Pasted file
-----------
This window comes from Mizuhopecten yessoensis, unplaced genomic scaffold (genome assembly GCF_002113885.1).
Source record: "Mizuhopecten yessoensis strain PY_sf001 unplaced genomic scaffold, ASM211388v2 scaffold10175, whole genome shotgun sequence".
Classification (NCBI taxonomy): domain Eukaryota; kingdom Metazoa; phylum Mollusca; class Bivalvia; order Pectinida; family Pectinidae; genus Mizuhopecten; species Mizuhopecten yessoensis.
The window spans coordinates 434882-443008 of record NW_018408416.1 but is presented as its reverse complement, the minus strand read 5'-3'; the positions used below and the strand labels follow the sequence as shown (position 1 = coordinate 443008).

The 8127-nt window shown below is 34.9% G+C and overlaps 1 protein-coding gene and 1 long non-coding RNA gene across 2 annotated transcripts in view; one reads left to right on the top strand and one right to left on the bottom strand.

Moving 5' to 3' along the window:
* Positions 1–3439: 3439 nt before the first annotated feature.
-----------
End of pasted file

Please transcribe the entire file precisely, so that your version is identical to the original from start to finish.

This window comes from Mizuhopecten yessoensis, unplaced genomic scaffold (genome assembly GCF_002113885.1).
Source record: "Mizuhopecten yessoensis strain PY_sf001 unplaced genomic scaffold, ASM211388v2 scaffold10175, whole genome shotgun sequence".
Classification (NCBI taxonomy): domain Eukaryota; kingdom Metazoa; phylum Mollusca; class Bivalvia; order Pectinida; family Pectinidae; genus Mizuhopecten; species Mizuhopecten yessoensis.
The window spans coordinates 434882-443008 of record NW_018408416.1 but is presented as its reverse complement, the minus strand read 5'-3'; the positions used below and the strand labels follow the sequence as shown (position 1 = coordinate 443008).

The 8127-nt window shown below is 34.9% G+C and overlaps 1 protein-coding gene and 1 long non-coding RNA gene across 2 annotated transcripts in view; one reads left to right on the top strand and one right to left on the bottom strand.

Moving 5' to 3' along the window:
* Positions 1–3439: 3439 nt before the first annotated feature.